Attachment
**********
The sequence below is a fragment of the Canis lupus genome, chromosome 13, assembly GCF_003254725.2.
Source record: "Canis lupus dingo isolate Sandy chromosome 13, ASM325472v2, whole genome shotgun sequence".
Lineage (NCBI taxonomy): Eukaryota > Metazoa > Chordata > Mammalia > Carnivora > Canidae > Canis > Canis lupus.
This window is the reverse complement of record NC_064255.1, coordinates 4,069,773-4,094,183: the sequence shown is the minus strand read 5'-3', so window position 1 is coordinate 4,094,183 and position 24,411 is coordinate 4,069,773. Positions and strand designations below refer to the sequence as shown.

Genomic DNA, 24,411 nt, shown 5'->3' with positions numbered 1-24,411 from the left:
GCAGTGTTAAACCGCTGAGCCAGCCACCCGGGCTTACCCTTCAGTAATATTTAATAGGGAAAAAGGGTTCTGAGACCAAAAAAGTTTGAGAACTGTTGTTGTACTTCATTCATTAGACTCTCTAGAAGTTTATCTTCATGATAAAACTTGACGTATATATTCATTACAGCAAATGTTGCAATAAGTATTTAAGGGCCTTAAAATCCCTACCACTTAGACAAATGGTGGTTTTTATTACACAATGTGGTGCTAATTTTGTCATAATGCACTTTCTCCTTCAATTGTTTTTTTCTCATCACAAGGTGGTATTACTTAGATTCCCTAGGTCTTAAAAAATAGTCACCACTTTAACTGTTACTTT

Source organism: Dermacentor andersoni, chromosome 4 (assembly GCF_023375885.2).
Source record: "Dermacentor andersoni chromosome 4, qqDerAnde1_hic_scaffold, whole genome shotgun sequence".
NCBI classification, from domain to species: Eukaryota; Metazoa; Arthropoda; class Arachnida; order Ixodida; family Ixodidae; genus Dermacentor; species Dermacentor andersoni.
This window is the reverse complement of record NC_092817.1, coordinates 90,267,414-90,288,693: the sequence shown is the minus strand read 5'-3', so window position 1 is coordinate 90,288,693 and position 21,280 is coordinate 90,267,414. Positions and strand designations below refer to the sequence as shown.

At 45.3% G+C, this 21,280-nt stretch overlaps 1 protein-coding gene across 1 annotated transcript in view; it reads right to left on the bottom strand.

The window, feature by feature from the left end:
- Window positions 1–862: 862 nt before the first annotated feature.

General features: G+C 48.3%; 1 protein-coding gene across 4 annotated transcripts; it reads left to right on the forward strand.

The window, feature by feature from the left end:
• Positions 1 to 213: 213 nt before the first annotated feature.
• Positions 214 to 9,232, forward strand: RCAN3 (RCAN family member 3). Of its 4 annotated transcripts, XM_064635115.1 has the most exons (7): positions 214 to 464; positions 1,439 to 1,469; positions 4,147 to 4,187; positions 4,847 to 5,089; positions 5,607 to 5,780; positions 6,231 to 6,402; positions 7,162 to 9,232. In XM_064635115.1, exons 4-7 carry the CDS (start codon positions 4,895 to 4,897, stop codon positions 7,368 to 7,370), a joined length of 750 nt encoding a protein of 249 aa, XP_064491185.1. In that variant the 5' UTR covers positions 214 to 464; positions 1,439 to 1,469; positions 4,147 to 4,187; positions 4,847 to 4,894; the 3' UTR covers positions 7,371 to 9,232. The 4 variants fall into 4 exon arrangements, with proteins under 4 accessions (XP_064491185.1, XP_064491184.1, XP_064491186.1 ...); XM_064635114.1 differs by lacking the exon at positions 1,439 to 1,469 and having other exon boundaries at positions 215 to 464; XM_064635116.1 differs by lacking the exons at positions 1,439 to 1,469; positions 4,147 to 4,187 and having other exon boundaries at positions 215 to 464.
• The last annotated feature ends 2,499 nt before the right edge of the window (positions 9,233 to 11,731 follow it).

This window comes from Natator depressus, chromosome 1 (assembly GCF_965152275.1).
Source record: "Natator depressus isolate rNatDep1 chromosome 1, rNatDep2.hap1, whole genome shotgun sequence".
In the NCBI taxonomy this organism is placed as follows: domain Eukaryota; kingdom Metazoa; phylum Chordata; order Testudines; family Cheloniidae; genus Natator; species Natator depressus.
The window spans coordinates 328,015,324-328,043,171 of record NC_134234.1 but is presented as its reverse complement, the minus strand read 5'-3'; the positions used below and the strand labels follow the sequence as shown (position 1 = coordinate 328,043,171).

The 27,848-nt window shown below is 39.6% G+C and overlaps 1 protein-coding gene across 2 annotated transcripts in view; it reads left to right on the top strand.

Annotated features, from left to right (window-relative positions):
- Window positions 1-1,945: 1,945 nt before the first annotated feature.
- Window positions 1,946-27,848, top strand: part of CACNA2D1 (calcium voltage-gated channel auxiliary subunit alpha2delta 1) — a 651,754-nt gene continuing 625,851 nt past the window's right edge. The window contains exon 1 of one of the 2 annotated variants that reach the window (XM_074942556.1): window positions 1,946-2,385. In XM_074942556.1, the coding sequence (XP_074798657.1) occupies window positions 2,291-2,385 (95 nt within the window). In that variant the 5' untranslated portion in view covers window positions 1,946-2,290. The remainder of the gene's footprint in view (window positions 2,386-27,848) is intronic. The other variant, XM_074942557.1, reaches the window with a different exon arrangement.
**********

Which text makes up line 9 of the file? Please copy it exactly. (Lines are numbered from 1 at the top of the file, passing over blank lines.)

NCBI classification, from domain to species: Eukaryota; Metazoa; Arthropoda; class Arachnida; order Ixodida; family Ixodidae; genus Dermacentor; species Dermacentor andersoni.